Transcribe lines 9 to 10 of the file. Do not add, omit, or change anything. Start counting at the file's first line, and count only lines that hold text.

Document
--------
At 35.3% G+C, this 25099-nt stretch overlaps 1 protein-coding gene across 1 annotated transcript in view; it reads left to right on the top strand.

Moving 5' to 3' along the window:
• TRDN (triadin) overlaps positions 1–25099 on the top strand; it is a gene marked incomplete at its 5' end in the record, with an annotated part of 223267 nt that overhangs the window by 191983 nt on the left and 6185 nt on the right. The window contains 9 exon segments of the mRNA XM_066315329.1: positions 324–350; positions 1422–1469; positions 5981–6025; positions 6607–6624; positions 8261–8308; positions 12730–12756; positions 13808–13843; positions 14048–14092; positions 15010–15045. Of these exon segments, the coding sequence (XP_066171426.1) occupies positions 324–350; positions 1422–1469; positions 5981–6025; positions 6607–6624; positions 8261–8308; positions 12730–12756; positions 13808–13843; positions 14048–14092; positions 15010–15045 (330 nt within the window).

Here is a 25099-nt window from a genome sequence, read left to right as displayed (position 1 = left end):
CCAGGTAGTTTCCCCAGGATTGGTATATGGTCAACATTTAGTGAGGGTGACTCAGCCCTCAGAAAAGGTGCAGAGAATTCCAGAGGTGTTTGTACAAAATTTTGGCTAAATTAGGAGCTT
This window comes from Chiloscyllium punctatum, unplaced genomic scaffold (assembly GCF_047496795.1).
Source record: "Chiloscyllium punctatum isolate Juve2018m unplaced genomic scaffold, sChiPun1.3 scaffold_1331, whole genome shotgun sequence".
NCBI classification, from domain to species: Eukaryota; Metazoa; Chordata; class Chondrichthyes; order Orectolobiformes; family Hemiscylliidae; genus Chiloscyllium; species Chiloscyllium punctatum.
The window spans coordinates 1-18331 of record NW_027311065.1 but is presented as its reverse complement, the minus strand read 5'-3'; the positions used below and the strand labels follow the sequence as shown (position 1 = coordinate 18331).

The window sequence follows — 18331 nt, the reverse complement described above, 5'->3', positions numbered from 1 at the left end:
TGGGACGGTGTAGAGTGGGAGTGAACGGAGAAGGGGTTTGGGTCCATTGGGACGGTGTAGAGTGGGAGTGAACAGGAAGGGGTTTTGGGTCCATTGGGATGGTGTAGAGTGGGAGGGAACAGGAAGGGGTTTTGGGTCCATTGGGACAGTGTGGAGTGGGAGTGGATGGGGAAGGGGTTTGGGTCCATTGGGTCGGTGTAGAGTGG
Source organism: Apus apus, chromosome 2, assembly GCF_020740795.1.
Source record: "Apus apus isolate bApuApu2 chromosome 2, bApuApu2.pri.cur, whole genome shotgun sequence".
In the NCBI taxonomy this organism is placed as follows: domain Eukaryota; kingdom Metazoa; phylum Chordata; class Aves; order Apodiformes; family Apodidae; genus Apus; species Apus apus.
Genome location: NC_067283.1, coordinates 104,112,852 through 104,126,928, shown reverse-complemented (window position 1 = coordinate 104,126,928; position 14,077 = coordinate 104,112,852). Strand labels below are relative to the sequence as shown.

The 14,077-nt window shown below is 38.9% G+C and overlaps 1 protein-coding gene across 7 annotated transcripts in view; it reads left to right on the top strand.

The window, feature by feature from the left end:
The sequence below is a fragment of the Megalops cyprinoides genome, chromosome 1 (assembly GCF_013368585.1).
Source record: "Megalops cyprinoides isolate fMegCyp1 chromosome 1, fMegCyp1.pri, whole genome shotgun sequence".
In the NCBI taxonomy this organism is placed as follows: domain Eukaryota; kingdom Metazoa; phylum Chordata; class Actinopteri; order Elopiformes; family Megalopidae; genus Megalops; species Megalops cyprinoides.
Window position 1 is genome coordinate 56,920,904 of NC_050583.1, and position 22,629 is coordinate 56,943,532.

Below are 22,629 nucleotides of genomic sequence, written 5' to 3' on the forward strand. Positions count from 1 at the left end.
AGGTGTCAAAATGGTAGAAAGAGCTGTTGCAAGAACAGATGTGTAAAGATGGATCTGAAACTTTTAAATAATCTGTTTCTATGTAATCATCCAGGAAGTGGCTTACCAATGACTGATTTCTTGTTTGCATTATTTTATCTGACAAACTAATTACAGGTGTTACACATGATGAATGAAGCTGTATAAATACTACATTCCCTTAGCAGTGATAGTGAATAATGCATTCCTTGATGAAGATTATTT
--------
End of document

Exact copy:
The window spans coordinates 1-18331 of record NW_027311065.1 but is presented as its reverse complement, the minus strand read 5'-3'; the positions used below and the strand labels follow the sequence as shown (position 1 = coordinate 18331).

The window sequence follows — 18331 nt, the reverse complement described above, 5'->3', positions numbered from 1 at the left end: